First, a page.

The Organization Welcomes Daniel Vreeman, D.P.T., Viet Nguyen, M.D., and Diego Kaminker
The Next Generation Standard Has Transformed Health Information Technology Across the Globe
HL7 Fast Healthcare Interoperability Resources (FHIR®), the widely adopted, open-source standard from the HL7 International community, celebrates 10 years of international development and implementation. With the ability to streamline the many variations in health information technology (HIT) systems and the capacity to accommodate modern technology, FHIR is at the forefront of healthcare interoperability. In keeping with HL7’s vision of a world where access to health data is readily available to everyone whenever and wherever it is needed, FHIR creates connections between different parts of the healthcare system to facilitate the secure, real-time exchange of data and, ultimately, improve patient care.
Since its inception, FHIR has fostered a collaborative culture. HL7 International Chief Executive Officer Charles Jaffe, M.D., Ph.D., recalls, "The development and adoption of FHIR was advanced by a remarkable and committed international community. The impact that FHIR has had on global healthcare was driven by an unprecedented level of collaboration that today continues to grow." Grahame Grieve, principal at Health Intersections, FHIR product director at HL7 and the inventor of FHIR, agrees. “Most people think about FHIR as a technical specification, but I look at it first of all as a community.”
Alliance of government, private sector and philanthropic partners aims to use widely accepted healthcare standard to help advance public health
A new initiative launched by HL7 and jointly supported by the Centers for Disease Control and Prevention (CDC) and the Office of the National Coordinator for Health IT (ONC) seeks to use widely recognized data exchange standards to help advance public health. The effort, called Helios, intends to strengthen the capacity and streamline data sharing across all levels of public health using the HL7 Fast Healthcare Interoperability (FHIR®) standard.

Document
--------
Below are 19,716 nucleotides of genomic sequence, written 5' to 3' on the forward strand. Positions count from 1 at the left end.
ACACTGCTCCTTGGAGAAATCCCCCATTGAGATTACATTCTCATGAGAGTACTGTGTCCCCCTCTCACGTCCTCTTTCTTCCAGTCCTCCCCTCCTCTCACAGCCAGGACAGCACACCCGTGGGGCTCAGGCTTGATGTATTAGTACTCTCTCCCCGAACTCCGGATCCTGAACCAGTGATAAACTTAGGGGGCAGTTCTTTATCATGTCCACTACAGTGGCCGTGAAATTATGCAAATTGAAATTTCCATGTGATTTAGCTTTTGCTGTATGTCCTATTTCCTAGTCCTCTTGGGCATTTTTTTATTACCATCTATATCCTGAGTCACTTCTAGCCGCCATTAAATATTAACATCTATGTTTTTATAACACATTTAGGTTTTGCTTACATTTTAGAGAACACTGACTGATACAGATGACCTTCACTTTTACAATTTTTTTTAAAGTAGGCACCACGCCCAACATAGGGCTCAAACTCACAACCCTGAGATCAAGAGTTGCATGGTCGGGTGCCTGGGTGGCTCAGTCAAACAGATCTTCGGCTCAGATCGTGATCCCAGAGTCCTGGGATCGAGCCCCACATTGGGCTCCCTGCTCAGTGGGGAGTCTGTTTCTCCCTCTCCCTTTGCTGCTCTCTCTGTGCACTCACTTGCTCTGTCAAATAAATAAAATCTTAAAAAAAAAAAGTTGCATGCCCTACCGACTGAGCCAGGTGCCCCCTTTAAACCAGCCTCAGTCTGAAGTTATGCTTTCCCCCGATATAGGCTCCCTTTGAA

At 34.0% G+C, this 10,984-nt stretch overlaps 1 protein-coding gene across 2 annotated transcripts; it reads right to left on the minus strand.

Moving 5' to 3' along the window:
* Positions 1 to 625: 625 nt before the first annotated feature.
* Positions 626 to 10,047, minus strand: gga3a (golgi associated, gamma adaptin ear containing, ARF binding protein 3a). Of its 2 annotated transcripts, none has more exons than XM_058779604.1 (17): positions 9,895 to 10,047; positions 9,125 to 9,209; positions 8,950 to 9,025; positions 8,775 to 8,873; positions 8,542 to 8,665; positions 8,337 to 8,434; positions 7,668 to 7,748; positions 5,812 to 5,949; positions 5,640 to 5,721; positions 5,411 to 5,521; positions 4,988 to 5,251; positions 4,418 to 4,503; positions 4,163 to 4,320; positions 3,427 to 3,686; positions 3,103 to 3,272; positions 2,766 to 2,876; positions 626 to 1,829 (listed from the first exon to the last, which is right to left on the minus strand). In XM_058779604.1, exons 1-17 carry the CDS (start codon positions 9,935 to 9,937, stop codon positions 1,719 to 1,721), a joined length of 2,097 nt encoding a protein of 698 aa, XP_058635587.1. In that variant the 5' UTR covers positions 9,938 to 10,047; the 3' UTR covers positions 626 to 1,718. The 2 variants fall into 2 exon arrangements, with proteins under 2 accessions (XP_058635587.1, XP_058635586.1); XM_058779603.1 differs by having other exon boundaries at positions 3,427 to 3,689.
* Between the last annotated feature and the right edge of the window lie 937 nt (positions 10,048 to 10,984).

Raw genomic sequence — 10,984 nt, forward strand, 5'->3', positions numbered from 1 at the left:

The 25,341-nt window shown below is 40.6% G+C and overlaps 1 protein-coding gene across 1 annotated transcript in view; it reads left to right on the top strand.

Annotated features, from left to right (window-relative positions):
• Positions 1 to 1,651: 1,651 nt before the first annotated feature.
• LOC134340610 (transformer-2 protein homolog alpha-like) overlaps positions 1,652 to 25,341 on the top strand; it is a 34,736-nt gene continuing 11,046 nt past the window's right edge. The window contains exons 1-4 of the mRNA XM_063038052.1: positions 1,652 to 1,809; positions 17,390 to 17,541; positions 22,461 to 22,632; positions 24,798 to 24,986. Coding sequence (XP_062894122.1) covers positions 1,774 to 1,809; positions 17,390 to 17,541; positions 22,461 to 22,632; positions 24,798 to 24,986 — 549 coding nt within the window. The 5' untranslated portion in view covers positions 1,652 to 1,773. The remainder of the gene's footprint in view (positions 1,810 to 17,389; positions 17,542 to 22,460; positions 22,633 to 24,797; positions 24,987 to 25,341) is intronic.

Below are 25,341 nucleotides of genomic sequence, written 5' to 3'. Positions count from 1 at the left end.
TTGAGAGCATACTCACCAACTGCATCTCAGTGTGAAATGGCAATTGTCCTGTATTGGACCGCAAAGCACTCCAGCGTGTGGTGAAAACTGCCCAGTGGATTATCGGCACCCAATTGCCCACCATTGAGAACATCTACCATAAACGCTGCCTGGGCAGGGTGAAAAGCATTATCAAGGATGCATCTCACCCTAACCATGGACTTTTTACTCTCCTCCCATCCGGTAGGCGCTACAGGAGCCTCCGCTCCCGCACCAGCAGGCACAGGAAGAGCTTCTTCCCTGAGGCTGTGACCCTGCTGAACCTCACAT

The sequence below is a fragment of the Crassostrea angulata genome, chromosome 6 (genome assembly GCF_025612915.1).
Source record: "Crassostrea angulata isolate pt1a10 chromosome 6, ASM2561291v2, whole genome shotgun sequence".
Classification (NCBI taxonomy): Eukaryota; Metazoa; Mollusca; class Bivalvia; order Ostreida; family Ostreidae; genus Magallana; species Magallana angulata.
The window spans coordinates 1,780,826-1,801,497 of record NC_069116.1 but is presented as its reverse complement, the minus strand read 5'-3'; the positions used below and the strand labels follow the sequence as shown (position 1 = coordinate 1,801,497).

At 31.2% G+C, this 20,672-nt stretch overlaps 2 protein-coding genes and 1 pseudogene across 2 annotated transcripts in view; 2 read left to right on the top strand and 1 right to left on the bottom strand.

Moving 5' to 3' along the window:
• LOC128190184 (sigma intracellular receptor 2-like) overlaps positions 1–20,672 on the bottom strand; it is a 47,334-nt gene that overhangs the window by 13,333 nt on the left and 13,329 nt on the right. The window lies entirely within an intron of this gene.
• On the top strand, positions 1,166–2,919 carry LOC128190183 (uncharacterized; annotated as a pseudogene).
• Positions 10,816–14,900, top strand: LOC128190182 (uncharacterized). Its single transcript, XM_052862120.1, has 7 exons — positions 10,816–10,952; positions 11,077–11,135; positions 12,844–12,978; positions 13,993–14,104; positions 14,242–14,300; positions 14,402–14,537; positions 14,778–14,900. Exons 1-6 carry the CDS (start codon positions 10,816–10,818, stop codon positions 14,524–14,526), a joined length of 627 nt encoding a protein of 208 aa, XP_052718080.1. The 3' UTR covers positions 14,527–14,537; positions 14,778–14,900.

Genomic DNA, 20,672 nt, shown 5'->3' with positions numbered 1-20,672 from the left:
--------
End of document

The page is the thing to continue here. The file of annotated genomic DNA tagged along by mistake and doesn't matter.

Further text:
“Public health has risen in urgency and importance over the last 18 months,” said the ONC’s National Coordinator for Health IT Micky Tripathi, PhD, MPP, “FHIR accelerators have had great success in engaging implementers as early as possible to help identify and overcome longstanding barriers to interoperability. The Helios alliance is a market-based implementation collaboration that will help to ensure FHIR development is coordinated and focused on real world public health needs.”
The initiative is the latest to use HL7’s FHIR Accelerator program, which seeks to speed the development and availability of FHIR to deliver better data that leads to better health outcomes. The Helios alliance represents an ambitious new use of the FHIR Accelerator program, pulling together a diverse group of state, tribal, local, territorial, and Federal public health agencies, private and philanthropic sector partners, and other groups interested in the equitable and effective use of data for the advancement of public health.
HL7's Chief Technology Officer, Wayne Kubick, will retire at the end of this year. We want to take this opportunity to formally announce it and begin recognizing the many accomplishments and contributions he made to the betterment of HL7 International and its entire global community.
Wayne's responsibilities will be assumed by two new C-level officer positions, a Chief Standards Officer and Chief Implementation Officer, and he will remain in an advisory role into early 2022 to support the transition.